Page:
“It’s a power shift,” Re­gino says. “We set the rules in the clin­ic. We have the au­thor­ity to dir­ect a pro­vider to do three [lab tests] on a pa­tient, not 20. The pro­viders are our col­lab­or­at­ors. If they have a ques­tion about a pa­tient, they come and con­sult with us. If a pa­tient comes in with an is­sue, we typ­ic­ally already know the health back­ground be­hind that is­sue. We also know about a pa­tient’s em­ploy­ment situ­ation, about his wor­ries, and his niece’s quinceañera” — a Lat­ina’s com­ing-of-age cel­eb­ra­tion. The clin­ic staff briefs the doc­tor or nurse, so that the pa­tient’s cir­cum­stances are taken in­to ac­count.

A dis­tinct­ive as­pect of One Hope’s care is called Sali­das — the exit in­ter­view. After see­ing a pro­vider and get­ting treat­ment, pa­tients will enter the Sali­das room with Re­gino and tell her how they’re feel­ing, as­sess their pro­vider’s care, and maybe con­fide what’s go­ing on in their lives that could hinder fol­low-up treat­ments. Re­gino shapes the in­ter­view to fit the pa­tient, and she has gained the cred­ib­il­ity to chide them if ne­ces­sary — to en­cour­age or cor­rect them. This takes trust.

“The Sali­das is all about the per­son, not just their health,” she says. “It’s a very vul­ner­able space — a lot of people cry. They may be em­bar­rassed that they don’t have the money to pay the $20, not want­ing to say so. I just tell them they don’t have to be em­bar­rassed with me, that I’m part of this com­munity, that I know what’s go­ing on, and I un­der­stand. It’s like we’re two friends talk­ing.”

This per­son­al touch is hard to scale up, however. Nor is it easy to rep­lic­ate Re­gino, with her edu­ca­tion and her will­ing­ness to re­main near home. The clin­ic also has the ad­vant­age of be­ing fun­ded and born out of a com­munity or­gan­iz­a­tion that already main­tained loc­al re­la­tion­ships and pur­sues a mis­sion that tran­scends med­ic­al care.

Still, the clin­ic’s suc­cess sug­gests that, for cul­tur­ally di­verse pa­tients, truly ef­fect­ive health care re­quires an un­der­stand­ing of their per­son­al lives. It also shows that the sort of com­munity health work­ers One Hope em­ploys — lack­ing a bach­el­or’s de­gree and eas­ily avail­able loc­ally — provides an af­ford­able and work­able means to ac­com­plish this. These em­ploy­ees ex­tend the reach of doc­tors and nurses, and even en­hance col­lab­or­a­tion between them; nor are they ter­rit­ori­al about med­ic­al spe­cial­ties in a way that all too of­ten hinders the flow of care.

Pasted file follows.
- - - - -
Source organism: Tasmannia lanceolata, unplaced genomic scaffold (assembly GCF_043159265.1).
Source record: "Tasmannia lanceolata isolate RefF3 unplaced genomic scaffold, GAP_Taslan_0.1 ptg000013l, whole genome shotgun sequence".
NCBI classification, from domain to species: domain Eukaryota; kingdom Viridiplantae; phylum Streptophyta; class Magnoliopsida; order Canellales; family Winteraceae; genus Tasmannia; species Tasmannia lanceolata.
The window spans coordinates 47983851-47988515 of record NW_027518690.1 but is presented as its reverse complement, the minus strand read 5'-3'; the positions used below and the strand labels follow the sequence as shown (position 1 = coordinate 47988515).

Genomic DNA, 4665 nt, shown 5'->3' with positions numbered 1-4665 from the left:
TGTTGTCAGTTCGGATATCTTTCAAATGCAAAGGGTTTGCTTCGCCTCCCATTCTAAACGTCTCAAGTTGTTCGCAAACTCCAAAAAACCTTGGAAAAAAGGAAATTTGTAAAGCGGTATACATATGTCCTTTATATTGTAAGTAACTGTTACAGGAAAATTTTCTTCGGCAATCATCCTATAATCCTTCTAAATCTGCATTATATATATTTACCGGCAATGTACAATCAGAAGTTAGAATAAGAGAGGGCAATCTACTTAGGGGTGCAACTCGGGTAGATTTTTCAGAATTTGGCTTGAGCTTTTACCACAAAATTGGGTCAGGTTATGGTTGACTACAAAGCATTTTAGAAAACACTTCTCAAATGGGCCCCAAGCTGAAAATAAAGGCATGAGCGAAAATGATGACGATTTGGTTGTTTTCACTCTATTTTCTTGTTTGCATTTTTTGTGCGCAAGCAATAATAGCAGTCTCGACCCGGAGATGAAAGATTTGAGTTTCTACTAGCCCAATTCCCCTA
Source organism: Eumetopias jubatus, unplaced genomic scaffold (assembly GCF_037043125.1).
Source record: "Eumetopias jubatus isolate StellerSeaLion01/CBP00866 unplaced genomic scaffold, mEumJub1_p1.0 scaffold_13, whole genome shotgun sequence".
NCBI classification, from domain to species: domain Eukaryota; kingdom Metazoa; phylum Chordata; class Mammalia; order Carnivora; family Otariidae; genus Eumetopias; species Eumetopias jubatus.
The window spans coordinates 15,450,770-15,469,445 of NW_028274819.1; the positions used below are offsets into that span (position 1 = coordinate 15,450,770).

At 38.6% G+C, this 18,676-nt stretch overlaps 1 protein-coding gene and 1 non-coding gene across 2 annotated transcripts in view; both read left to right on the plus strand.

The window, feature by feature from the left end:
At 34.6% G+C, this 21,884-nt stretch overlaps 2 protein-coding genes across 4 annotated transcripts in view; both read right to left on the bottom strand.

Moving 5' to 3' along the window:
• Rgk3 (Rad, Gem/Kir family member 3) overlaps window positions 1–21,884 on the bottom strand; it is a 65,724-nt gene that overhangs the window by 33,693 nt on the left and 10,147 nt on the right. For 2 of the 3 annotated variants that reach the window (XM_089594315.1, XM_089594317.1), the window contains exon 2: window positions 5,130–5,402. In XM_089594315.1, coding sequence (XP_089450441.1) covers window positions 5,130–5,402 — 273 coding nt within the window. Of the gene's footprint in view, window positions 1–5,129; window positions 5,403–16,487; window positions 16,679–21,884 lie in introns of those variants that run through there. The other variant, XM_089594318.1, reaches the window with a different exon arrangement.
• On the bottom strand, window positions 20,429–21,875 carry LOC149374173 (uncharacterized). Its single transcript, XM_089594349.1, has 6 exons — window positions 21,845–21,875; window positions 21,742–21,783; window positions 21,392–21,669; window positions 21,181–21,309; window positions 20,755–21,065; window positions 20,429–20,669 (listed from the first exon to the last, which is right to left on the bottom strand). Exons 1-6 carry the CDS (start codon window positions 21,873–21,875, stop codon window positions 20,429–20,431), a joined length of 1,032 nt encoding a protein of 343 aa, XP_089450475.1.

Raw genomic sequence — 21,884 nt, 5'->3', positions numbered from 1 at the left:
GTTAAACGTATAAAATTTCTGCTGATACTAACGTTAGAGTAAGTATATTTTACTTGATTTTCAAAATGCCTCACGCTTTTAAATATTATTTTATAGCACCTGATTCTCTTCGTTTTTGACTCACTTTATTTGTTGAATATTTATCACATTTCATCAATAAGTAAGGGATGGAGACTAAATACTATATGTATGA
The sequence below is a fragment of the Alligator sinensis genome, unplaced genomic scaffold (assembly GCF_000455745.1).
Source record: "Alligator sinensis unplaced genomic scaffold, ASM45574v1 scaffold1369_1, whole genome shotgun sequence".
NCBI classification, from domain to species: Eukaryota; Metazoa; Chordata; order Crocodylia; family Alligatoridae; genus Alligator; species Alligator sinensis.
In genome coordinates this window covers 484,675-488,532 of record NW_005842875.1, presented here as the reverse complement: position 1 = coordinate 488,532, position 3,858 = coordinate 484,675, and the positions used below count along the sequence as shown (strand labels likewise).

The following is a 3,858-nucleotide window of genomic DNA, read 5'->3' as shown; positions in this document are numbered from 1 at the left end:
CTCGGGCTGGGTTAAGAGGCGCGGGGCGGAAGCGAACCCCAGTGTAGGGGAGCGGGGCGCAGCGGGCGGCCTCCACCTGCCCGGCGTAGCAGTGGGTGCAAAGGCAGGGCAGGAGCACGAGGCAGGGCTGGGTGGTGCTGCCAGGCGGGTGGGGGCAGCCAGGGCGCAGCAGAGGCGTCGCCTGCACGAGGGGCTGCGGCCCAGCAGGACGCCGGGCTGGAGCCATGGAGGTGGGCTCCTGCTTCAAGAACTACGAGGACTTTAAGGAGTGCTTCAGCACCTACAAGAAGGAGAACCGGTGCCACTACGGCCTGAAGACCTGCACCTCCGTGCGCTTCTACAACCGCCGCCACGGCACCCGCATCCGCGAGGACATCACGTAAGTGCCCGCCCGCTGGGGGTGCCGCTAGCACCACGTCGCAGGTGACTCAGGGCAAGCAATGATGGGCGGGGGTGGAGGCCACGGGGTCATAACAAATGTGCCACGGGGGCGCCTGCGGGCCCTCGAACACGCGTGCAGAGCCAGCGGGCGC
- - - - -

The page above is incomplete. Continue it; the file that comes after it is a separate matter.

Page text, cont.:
In Den­ver, at an out­reach pro­gram run by com­munity-health work­ers for men in need of med­ic­al care, a study found a re­turn on in­vest­ment of more than $2 for each dol­lar in­ves­ted. In Min­neapol­is, com­munity-health work­ers have per­formed 18,000 home vis­its since 2004, reached 135,000 in­di­vidu­als with in­form­a­tion and edu­ca­tion, and re­ferred more than 2,100 smokers to to­bacco-ces­sa­tion pro­grams.

At the heart of ef­fect­ive com­munity health is the step-by-step pro­cess of build­ing a re­la­tion­ship between work­er and pa­tient. One re­cent even­ing, after a dia­betes clin­ic at One Hope, a man named Eduardo asked to have his sug­ar levels checked, and a nurse took him to a private room. Thirty minutes later, he re­turned and high-fived the re­cep­tion­ist who was clear­ing the re­mains of the even­ing’s wheat wraps.

“Six A1c’s!” he de­clared in Span­ish, grin­ning at his en­vi­able blood gluc­ose levels.

The re­cep­tion­ist stopped what she was do­ing and re­turned his smile. “Fe­li­cid­ades, Eduardo!” she replied.

Which meant that Eduardo would prob­ably come back to One Hope, for it is a place where — as Re­gino sug­gests — the pa­tients wind up “feel­ing em­braced, feel­ing like some­body cares.” 


The au­thor is a freel­ance writer liv­ing in Hou­s­ton.